From Development server
9 September 2018

Tito Capobianco, 87, Groundbreaking Director During New York City Opera's Heyday, has Died 

TITO CAPOBIANCO, one of the most influential directors in opera during the 1960s and '70s, has died. Capobianco reportedly died Saturday at his home in Lauderdale-By-The-Sea, Fla. 

Born in Argentina, Capobianco initially trained as a baritone and made his professional debut as a singer at a 1953 performance of Aida at the Teatro Colon in Buenos Aires. During the early '60s, Capobianco went on to serve as the artistic director of the Cincinnati Opera Festival and Cincinnati Opera, and he made his American directorial debut with a 1964 staging of Carmen at Philadelphia Grand Opera Company. As a director, Capobianco went on to bring an incomparable cogency to countless New York City Opera stagings—many featuring Beverly Sills—during the company's heyday. Included among his most acclaimed works on the stage are legendary productions of Giulio Cesare, Donizetti's Tudor trilogy, Mefistofele (with Norman Treigle), Alberto Ginastera's Don Rodrigo (featuring Plácido Domingo) and a Hoffmann imported to New York from Cincinnati. Capobianco made his debut at the Metropolitan Opera in 1978 with a production of Thaïs that featured Beverly Sills and Sherrill Milnes. In 1984, Capobianco staged a Met production of Simon Boccanegra with Milnes in the title role.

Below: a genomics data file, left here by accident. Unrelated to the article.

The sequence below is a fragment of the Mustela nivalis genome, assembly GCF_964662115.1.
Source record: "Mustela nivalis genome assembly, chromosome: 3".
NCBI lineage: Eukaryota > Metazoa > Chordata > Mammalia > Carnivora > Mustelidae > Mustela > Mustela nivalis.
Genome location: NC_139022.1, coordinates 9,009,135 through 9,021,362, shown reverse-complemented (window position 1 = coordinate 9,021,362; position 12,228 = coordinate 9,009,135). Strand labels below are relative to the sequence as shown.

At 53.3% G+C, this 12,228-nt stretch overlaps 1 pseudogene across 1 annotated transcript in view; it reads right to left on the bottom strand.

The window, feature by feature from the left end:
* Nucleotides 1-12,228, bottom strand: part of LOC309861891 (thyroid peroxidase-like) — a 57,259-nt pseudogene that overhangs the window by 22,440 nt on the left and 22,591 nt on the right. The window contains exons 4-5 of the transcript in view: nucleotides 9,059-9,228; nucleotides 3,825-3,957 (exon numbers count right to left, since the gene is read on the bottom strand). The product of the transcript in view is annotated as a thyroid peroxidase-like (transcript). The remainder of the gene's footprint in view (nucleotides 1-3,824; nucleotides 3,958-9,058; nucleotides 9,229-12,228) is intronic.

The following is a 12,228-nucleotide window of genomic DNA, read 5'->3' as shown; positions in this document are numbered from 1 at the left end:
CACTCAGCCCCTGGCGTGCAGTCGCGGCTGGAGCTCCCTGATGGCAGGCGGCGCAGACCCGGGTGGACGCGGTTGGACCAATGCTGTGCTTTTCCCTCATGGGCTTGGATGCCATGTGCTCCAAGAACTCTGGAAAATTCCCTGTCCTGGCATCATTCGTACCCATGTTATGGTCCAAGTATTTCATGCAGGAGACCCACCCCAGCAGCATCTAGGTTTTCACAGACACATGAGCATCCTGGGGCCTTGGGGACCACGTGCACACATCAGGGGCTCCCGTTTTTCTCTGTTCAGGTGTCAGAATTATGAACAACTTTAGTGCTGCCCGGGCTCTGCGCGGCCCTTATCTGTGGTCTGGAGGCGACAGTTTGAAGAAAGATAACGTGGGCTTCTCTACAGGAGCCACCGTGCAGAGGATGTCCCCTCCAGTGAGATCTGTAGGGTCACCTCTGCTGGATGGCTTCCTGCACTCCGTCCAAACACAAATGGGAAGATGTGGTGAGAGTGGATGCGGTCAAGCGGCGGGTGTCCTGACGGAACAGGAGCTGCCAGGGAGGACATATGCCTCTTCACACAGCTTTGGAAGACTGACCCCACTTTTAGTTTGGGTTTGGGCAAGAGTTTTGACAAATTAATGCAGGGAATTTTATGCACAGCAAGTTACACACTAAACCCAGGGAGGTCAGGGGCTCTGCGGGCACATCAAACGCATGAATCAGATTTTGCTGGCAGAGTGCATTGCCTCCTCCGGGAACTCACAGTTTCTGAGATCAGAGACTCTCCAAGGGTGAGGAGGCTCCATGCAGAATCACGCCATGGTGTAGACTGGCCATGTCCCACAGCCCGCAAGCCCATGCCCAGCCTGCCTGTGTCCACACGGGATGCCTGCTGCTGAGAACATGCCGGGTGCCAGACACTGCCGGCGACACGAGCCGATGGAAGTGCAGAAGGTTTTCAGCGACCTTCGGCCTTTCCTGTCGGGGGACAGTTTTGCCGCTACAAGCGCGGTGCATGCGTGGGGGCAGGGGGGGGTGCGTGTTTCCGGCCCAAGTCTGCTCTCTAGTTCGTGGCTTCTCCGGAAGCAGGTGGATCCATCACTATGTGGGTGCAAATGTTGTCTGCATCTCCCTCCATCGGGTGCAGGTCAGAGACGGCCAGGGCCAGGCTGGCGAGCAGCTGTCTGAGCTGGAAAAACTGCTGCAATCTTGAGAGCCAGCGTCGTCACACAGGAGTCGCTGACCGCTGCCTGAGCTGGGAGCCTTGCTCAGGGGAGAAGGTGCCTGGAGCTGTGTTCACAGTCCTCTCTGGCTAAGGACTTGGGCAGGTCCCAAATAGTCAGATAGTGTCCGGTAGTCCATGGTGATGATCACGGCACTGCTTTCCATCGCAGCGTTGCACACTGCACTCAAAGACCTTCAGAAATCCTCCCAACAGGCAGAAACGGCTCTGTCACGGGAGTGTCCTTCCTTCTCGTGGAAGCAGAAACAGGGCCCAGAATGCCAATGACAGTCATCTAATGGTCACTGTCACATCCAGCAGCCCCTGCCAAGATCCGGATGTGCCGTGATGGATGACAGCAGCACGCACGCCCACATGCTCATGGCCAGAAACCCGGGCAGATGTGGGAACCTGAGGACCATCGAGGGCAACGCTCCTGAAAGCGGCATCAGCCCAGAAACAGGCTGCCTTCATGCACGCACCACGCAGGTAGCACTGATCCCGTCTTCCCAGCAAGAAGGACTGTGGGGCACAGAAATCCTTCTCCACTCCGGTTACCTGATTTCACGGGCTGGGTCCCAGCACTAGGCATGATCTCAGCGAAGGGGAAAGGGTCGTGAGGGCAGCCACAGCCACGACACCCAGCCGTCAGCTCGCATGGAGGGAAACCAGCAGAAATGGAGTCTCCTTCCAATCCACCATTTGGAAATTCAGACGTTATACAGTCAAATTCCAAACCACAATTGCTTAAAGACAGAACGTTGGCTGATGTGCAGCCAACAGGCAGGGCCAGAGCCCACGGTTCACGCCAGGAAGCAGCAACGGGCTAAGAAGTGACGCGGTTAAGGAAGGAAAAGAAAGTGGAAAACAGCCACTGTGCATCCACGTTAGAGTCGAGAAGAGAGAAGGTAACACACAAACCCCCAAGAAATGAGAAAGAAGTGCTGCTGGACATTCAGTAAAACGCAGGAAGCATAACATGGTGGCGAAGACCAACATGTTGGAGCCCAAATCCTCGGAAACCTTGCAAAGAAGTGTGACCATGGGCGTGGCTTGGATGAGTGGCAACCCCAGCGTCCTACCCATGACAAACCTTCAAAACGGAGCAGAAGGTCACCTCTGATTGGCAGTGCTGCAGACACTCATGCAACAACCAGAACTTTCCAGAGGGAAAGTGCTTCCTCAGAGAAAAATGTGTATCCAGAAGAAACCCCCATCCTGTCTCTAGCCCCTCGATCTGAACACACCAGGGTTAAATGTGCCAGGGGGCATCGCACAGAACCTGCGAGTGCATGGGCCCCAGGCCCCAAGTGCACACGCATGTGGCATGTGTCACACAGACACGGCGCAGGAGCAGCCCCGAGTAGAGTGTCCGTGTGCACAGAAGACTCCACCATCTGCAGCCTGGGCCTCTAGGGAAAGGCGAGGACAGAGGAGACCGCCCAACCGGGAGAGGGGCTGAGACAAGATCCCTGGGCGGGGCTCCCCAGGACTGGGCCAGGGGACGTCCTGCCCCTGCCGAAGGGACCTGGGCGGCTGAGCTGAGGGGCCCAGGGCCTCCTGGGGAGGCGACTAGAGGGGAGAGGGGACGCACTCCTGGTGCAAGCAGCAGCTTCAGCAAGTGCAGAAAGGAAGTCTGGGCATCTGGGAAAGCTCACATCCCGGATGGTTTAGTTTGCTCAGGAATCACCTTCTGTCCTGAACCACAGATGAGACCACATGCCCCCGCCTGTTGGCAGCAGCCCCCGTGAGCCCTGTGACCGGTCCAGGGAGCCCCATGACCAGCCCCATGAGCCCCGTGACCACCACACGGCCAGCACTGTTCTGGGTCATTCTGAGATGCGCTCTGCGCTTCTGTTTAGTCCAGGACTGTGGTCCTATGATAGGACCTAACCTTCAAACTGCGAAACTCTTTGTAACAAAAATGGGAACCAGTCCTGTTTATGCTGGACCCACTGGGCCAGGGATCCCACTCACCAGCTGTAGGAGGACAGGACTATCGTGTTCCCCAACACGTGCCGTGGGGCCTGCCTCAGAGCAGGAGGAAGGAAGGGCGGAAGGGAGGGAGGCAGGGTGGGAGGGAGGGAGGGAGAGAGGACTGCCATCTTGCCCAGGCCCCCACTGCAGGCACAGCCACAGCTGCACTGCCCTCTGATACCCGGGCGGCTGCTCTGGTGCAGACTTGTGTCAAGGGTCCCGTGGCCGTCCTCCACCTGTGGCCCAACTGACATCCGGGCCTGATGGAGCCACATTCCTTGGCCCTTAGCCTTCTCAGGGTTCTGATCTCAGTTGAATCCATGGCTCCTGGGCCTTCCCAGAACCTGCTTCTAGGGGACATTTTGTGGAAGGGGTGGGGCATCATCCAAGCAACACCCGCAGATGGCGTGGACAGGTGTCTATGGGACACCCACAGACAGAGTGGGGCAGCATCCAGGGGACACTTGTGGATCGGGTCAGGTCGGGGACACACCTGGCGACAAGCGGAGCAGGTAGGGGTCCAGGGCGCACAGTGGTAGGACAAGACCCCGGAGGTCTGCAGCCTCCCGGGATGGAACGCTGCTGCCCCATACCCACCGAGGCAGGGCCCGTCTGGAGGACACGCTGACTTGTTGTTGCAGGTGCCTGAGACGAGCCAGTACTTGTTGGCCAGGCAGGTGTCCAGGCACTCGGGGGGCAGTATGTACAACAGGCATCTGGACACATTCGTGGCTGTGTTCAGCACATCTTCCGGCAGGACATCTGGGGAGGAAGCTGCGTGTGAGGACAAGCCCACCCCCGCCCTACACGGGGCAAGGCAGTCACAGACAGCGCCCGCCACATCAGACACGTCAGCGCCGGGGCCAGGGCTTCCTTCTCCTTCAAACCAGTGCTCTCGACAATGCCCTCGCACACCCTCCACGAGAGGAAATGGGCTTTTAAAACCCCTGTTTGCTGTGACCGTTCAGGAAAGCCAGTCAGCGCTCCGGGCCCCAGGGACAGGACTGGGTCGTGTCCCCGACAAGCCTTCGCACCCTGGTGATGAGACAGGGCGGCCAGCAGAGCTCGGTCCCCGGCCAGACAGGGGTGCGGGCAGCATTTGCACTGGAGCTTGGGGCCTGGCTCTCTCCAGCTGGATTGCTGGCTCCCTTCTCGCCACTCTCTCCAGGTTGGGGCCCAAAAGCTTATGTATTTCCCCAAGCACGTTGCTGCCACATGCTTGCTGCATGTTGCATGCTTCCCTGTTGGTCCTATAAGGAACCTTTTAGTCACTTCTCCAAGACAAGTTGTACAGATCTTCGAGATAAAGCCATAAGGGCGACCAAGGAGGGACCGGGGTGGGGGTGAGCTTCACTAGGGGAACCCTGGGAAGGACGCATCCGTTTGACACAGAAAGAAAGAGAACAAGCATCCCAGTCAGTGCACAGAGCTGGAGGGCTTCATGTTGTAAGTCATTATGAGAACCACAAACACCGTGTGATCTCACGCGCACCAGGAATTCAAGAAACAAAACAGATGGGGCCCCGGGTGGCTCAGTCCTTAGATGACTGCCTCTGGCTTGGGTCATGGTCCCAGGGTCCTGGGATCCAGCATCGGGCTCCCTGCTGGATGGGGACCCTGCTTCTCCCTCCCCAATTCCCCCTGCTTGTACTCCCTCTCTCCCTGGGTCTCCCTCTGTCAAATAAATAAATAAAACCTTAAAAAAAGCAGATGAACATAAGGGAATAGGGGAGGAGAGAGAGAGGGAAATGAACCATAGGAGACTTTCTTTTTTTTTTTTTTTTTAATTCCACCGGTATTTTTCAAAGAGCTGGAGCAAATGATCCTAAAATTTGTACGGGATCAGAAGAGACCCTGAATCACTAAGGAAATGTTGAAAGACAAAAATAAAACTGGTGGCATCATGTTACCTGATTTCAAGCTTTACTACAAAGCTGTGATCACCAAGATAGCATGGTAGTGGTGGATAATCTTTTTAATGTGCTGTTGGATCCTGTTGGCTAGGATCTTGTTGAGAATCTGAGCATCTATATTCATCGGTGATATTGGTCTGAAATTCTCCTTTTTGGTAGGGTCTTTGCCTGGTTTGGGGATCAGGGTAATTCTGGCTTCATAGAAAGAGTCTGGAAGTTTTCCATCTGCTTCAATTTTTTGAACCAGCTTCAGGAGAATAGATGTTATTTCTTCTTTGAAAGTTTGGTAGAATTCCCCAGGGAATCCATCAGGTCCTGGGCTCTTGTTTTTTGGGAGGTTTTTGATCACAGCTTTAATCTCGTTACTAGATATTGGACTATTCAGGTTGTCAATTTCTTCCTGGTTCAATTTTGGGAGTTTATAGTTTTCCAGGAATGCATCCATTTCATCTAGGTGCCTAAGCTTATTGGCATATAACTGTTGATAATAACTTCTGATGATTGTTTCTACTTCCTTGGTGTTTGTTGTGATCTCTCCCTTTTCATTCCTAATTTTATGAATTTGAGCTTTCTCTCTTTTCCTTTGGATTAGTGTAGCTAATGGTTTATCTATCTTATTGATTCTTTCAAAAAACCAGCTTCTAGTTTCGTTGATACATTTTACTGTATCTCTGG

Throughout his career Capobianco continued to act in movies and plays, direct spoken theater, and study ballet and stagecraft. Later, he went on to serve as the general director of San Diego and Pittsburgh Operas.

A full obituary will follow. A 2015 OPERA NEWS profile of Capobianco can be found herespacer 

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